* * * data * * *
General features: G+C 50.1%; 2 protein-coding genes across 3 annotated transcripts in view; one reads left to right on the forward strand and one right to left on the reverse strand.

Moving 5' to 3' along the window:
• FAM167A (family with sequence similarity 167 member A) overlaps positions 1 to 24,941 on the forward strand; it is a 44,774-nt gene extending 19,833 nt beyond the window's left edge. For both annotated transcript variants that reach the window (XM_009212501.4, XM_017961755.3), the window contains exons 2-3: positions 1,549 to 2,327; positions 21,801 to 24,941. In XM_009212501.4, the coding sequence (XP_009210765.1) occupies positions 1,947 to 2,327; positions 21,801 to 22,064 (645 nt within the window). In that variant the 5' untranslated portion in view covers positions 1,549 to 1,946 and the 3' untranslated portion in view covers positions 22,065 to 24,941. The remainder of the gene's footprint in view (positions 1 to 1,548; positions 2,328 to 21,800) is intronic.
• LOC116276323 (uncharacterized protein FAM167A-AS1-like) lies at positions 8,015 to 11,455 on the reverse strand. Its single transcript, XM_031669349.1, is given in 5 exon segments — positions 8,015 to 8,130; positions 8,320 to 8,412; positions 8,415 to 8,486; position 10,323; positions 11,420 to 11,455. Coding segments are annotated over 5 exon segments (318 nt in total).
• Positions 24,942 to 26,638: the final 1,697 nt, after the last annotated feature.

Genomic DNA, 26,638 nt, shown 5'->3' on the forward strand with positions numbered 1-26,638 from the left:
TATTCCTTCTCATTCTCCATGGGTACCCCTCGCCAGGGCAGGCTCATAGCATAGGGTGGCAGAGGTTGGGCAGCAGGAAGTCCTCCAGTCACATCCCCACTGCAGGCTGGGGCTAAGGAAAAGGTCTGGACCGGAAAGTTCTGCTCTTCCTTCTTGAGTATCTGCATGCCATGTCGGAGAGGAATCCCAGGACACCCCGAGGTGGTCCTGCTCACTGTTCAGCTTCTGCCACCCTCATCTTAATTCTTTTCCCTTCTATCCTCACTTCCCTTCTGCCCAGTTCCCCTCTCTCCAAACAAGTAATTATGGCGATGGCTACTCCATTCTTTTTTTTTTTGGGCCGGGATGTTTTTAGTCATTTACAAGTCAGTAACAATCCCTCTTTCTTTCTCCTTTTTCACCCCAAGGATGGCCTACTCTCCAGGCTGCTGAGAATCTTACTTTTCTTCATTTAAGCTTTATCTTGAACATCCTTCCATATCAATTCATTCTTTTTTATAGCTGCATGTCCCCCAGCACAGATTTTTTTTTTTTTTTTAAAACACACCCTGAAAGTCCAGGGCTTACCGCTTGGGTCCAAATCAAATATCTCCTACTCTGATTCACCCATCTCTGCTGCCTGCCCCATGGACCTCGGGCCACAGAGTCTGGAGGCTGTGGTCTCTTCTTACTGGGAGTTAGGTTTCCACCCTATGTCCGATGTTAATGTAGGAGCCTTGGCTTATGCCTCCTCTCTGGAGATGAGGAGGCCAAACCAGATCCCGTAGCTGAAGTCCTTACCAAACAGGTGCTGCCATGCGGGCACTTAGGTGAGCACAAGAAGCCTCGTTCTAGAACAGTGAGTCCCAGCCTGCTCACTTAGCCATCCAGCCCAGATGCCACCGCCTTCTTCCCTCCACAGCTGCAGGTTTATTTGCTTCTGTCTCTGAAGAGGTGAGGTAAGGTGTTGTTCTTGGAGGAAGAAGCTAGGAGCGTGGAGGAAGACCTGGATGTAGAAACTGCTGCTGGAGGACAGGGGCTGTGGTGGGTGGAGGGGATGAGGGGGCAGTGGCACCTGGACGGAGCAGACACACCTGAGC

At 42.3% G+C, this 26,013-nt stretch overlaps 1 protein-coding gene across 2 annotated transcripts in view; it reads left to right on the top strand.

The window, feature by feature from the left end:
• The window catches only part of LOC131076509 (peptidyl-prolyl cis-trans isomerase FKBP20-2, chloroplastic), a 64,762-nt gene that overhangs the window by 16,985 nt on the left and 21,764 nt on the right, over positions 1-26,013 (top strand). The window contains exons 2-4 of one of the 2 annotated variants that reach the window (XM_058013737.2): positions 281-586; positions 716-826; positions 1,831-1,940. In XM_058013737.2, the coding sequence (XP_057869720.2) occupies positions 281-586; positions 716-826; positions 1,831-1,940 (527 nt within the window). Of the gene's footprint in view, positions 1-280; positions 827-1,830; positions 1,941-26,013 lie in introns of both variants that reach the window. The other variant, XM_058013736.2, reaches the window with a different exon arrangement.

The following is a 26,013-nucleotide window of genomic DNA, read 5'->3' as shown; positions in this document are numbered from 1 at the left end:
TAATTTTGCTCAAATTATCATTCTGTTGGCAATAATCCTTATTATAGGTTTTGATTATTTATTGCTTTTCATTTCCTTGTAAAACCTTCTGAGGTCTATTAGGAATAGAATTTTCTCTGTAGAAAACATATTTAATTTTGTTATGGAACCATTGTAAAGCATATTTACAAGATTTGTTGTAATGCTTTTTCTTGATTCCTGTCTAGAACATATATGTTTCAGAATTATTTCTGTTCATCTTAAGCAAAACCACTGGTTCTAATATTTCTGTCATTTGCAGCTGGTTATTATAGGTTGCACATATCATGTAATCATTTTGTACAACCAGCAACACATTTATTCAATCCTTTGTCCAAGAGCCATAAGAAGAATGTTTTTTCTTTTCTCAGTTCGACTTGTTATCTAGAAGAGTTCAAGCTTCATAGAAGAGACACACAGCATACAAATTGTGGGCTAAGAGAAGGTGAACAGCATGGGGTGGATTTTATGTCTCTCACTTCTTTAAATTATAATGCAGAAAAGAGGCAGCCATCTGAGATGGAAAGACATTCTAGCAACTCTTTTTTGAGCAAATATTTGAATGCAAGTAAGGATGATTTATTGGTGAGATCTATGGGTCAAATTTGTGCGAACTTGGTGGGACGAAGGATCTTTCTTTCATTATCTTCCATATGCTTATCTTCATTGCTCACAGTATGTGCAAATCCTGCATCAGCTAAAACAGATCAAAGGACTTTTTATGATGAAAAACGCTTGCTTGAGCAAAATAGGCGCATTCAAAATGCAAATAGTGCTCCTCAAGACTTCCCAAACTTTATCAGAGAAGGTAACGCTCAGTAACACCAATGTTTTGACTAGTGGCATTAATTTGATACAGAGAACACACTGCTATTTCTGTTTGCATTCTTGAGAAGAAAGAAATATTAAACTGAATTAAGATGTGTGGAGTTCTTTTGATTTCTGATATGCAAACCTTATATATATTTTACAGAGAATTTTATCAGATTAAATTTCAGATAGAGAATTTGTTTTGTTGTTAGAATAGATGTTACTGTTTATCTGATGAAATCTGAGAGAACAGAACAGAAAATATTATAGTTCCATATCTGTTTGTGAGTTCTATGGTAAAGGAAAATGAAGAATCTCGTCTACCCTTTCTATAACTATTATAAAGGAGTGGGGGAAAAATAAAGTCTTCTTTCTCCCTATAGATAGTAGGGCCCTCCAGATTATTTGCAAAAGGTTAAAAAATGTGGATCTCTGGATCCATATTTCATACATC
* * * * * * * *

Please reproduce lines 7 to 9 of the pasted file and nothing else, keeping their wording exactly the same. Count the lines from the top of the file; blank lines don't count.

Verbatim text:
TATTCCTTCTCATTCTCCATGGGTACCCCTCGCCAGGGCAGGCTCATAGCATAGGGTGGCAGAGGTTGGGCAGCAGGAAGTCCTCCAGTCACATCCCCACTGCAGGCTGGGGCTAAGGAAAAGGTCTGGACCGGAAAGTTCTGCTCTTCCTTCTTGAGTATCTGCATGCCATGTCGGAGAGGAATCCCAGGACACCCCGAGGTGGTCCTGCTCACTGTTCAGCTTCTGCCACCCTCATCTTAATTCTTTTCCCTTCTATCCTCACTTCCCTTCTGCCCAGTTCCCCTCTCTCCAAACAAGTAATTATGGCGATGGCTACTCCATTCTTTTTTTTTTTGGGCCGGGATGTTTTTAGTCATTTACAAGTCAGTAACAATCCCTCTTTCTTTCTCCTTTTTCACCCCAAGGATGGCCTACTCTCCAGGCTGCTGAGAATCTTACTTTTCTTCATTTAAGCTTTATCTTGAACATCCTTCCATATCAATTCATTCTTTTTTATAGCTGCATGTCCCCCAGCACAGATTTTTTTTTTTTTTTTAAAACACACCCTGAAAGTCCAGGGCTTACCGCTTGGGTCCAAATCAAATATCTCCTACTCTGATTCACCCATCTCTGCTGCCTGCCCCATGGACCTCGGGCCACAGAGTCTGGAGGCTGTGGTCTCTTCTTACTGGGAGTTAGGTTTCCACCCTATGTCCGATGTTAATGTAGGAGCCTTGGCTTATGCCTCCTCTCTGGAGATGAGGAGGCCAAACCAGATCCCGTAGCTGAAGTCCTTACCAAACAGGTGCTGCCATGCGGGCACTTAGGTGAGCACAAGAAGCCTCGTTCTAGAACAGTGAGTCCCAGCCTGCTCACTTAGCCATCCAGCCCAGATGCCACCGCCTTCTTCCCTCCACAGCTGCAGGTTTATTTGCTTCTGTCTCTGAAGAGGTGAGGTAAGGTGTTGTTCTTGGAGGAAGAAGCTAGGAGCGTGGAGGAAGACCTGGATGTAGAAACTGCTGCTGGAGGACAGGGGCTGTGGTGGGTGGAGGGGATGAGGGGGCAGTGGCACCTGGACGGAGCAGACACACCTGAGC

At 42.3% G+C, this 26,013-nt stretch overlaps 1 protein-coding gene across 2 annotated transcripts in view; it reads left to right on the top strand.

The window, feature by feature from the left end: